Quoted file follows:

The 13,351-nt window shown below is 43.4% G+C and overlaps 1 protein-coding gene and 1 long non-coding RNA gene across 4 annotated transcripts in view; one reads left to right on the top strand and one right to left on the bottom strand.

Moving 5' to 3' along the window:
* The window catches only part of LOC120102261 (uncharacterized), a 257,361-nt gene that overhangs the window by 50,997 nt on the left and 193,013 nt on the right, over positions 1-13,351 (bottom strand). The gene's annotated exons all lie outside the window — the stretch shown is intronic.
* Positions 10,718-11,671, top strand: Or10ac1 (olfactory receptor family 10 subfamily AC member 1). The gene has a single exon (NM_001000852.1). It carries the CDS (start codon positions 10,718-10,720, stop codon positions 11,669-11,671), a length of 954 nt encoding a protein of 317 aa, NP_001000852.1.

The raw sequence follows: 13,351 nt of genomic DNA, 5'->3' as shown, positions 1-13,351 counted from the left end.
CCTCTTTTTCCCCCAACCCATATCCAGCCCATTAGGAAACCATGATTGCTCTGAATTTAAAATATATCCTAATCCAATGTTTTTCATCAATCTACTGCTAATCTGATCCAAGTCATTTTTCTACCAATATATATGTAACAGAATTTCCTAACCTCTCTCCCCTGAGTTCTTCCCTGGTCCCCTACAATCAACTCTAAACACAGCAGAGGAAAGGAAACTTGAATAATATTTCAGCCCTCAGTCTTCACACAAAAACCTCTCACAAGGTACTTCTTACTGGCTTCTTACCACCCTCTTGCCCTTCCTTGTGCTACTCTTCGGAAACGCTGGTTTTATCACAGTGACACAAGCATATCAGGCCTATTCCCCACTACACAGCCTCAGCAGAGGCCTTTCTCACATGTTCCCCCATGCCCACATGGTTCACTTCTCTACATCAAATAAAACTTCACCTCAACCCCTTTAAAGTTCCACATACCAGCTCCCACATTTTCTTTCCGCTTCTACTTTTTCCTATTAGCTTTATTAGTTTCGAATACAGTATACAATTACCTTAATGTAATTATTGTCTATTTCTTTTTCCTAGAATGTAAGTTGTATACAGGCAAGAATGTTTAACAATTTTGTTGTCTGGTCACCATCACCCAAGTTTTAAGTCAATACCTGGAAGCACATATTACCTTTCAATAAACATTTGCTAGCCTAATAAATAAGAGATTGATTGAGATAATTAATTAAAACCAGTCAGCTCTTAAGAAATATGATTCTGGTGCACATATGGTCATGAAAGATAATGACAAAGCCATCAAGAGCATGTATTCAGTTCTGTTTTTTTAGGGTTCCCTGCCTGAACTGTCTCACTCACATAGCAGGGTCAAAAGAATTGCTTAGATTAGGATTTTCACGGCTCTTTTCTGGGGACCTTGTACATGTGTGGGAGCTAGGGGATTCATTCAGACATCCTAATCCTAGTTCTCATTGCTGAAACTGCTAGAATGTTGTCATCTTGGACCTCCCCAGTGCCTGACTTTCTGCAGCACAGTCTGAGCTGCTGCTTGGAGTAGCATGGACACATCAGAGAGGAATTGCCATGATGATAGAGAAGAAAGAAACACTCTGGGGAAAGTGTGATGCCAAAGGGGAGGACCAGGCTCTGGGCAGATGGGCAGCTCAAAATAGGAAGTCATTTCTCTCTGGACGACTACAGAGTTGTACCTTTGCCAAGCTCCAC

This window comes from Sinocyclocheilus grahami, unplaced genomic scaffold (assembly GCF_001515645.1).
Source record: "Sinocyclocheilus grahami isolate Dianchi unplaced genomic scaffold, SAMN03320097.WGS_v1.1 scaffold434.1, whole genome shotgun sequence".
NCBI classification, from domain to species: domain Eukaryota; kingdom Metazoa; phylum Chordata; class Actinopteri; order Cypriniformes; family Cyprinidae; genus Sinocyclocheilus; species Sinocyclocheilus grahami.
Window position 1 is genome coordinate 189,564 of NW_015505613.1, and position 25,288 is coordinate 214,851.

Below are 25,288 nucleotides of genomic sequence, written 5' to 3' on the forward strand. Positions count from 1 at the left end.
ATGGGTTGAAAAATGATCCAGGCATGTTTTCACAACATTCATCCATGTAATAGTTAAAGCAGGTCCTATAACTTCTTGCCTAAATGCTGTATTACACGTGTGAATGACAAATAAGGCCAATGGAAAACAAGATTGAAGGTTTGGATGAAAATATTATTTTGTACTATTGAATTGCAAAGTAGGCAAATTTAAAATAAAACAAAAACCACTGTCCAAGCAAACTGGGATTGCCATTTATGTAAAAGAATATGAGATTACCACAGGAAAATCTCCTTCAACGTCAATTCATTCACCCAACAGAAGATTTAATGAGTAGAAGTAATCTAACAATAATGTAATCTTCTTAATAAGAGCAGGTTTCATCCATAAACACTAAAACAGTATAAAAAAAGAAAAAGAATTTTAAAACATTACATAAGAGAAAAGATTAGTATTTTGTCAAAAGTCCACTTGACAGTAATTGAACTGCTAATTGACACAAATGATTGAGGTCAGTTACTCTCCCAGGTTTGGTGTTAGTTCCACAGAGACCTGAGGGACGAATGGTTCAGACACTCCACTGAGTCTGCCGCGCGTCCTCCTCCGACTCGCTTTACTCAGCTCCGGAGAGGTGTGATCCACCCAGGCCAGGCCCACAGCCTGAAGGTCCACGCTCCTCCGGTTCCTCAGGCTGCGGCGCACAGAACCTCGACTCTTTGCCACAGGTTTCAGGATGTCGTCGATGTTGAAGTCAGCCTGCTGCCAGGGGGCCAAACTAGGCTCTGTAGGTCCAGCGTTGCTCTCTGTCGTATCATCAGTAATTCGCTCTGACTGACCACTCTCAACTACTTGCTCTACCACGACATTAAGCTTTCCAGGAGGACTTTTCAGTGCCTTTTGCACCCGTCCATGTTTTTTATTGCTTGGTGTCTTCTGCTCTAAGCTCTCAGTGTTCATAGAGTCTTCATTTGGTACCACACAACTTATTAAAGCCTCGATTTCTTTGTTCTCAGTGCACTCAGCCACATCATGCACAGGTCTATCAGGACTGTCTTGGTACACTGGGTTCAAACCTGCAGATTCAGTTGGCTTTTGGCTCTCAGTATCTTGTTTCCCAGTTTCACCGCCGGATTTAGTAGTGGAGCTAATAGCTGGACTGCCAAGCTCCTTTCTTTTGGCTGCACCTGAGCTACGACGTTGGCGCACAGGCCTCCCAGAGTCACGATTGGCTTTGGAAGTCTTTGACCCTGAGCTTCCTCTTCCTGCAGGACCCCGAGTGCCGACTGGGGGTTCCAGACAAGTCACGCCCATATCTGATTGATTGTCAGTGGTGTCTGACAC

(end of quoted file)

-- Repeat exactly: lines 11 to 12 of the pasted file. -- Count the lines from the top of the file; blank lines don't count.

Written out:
Below are 25,288 nucleotides of genomic sequence, written 5' to 3' on the forward strand. Positions count from 1 at the left end.
ATGGGTTGAAAAATGATCCAGGCATGTTTTCACAACATTCATCCATGTAATAGTTAAAGCAGGTCCTATAACTTCTTGCCTAAATGCTGTATTACACGTGTGAATGACAAATAAGGCCAATGGAAAACAAGATTGAAGGTTTGGATGAAAATATTATTTTGTACTATTGAATTGCAAAGTAGGCAAATTTAAAATAAAACAAAAACCACTGTCCAAGCAAACTGGGATTGCCATTTATGTAAAAGAATATGAGATTACCACAGGAAAATCTCCTTCAACGTCAATTCATTCACCCAACAGAAGATTTAATGAGTAGAAGTAATCTAACAATAATGTAATCTTCTTAATAAGAGCAGGTTTCATCCATAAACACTAAAACAGTATAAAAAAAGAAAAAGAATTTTAAAACATTACATAAGAGAAAAGATTAGTATTTTGTCAAAAGTCCACTTGACAGTAATTGAACTGCTAATTGACACAAATGATTGAGGTCAGTTACTCTCCCAGGTTTGGTGTTAGTTCCACAGAGACCTGAGGGACGAATGGTTCAGACACTCCACTGAGTCTGCCGCGCGTCCTCCTCCGACTCGCTTTACTCAGCTCCGGAGAGGTGTGATCCACCCAGGCCAGGCCCACAGCCTGAAGGTCCACGCTCCTCCGGTTCCTCAGGCTGCGGCGCACAGAACCTCGACTCTTTGCCACAGGTTTCAGGATGTCGTCGATGTTGAAGTCAGCCTGCTGCCAGGGGGCCAAACTAGGCTCTGTAGGTCCAGCGTTGCTCTCTGTCGTATCATCAGTAATTCGCTCTGACTGACCACTCTCAACTACTTGCTCTACCACGACATTAAGCTTTCCAGGAGGACTTTTCAGTGCCTTTTGCACCCGTCCATGTTTTTTATTGCTTGGTGTCTTCTGCTCTAAGCTCTCAGTGTTCATAGAGTCTTCATTTGGTACCACACAACTTATTAAAGCCTCGATTTCTTTGTTCTCAGTGCACTCAGCCACATCATGCACAGGTCTATCAGGACTGTCTTGGTACACTGGGTTCAAACCTGCAGATTCAGTTGGCTTTTGGCTCTCAGTATCTTGTTTCCCAGTTTCACCGCCGGATTTAGTAGTGGAGCTAATAGCTGGACTGCCAAGCTCCTTTCTTTTGGCTGCACCTGAGCTACGACGTTGGCGCACAGGCCTCCCAGAGTCACGATTGGCTTTGGAAGTCTTTGACCCTGAGCTTCCTCTTCCTGCAGGACCCCGAGTGCCGACTGGGGGTTCCAGACAAGTCACGCCCATATCTGATTGATTGTCAGTGGTGTCTGACAC